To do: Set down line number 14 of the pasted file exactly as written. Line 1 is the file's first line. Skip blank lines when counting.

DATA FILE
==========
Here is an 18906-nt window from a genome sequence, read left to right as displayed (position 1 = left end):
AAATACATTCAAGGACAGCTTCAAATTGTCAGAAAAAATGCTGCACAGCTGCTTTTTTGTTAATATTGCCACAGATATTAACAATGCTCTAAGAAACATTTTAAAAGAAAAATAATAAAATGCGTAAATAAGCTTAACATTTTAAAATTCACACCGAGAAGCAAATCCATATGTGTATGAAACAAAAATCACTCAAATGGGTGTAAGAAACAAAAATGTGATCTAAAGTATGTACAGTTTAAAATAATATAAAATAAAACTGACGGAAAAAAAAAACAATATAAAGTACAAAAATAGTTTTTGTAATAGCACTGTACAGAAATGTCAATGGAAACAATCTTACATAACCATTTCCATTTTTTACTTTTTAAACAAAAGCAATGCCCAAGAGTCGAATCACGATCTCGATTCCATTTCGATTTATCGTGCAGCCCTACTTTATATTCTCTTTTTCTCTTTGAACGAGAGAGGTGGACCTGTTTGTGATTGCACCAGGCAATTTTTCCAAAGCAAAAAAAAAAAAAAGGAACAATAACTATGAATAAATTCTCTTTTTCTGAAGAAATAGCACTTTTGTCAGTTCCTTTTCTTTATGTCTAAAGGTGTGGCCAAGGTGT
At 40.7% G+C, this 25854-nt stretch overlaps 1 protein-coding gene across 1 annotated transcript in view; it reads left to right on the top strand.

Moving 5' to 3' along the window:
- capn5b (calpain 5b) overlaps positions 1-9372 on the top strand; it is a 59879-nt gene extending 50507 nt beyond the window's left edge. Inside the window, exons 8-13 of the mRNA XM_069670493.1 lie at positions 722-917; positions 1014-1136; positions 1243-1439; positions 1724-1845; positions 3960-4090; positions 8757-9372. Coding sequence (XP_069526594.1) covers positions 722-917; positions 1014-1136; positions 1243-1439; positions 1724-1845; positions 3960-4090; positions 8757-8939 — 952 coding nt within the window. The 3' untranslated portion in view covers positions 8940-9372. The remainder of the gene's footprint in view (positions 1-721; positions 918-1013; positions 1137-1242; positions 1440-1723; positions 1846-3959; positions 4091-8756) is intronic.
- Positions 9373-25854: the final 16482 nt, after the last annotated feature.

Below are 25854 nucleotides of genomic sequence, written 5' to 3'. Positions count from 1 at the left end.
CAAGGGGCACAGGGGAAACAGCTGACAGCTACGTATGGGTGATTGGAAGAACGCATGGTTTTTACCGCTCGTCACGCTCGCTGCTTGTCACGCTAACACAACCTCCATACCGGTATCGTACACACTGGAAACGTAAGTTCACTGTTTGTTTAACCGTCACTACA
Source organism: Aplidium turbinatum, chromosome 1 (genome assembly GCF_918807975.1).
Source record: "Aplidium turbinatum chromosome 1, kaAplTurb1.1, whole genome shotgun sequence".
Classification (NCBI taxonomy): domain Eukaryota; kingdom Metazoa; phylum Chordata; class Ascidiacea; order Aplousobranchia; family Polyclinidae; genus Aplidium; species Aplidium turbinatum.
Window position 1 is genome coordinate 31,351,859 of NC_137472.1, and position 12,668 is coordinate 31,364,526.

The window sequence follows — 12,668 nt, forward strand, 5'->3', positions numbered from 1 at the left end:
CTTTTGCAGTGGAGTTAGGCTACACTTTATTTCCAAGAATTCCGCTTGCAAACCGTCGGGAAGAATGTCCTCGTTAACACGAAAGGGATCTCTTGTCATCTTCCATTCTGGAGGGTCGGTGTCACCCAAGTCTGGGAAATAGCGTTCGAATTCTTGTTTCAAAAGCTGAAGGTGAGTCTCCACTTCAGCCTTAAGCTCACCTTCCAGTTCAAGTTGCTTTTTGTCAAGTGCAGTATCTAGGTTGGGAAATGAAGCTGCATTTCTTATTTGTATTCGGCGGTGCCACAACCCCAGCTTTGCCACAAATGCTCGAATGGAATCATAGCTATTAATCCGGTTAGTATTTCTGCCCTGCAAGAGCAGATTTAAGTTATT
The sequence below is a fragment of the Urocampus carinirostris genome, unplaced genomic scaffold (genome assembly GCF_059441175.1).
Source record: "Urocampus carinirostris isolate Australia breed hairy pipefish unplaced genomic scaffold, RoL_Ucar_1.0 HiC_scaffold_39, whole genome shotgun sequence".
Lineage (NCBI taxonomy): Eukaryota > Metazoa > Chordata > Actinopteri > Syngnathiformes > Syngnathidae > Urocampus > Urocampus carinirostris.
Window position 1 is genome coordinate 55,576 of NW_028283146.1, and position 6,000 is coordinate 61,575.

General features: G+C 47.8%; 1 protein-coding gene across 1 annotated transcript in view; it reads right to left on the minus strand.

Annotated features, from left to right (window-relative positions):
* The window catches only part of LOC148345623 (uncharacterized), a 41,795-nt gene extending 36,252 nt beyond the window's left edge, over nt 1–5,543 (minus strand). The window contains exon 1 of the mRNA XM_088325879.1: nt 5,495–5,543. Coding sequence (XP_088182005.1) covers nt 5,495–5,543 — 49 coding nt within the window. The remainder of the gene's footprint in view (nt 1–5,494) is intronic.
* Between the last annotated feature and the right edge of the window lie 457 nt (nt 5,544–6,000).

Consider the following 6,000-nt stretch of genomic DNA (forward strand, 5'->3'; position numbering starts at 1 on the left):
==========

CTTTTGCAGTGGAGTTAGGCTACACTTTATTTCCAAGAATTCCGCTTGCAAACCGTCGGGAAGAATGTCCTCGTTAACACGAAAGGGATCTCTTGTCATCTTCCATTCTGGAGGGTCGGTGTCACCCAAGTCTGGGAAATAGCGTTCGAATTCTTGTTTCAAAAGCTGAAGGTGAGTCTCCACTTCAGCCTTAAGCTCACCTTCCAGTTCAAGTTGCTTTTTGTCAAGTGCAGTATCTAGGTTGGGAAATGAAGCTGCATTTCTTATTTGTATTCGGCGGTGCCACAACCCCAGCTTTGCCACAAATGCTCGAATGGAATCATAGCTATTAATCCGGTTAGTATTTCTGCCCTGCAAGAGCAGATTTAAGTTATT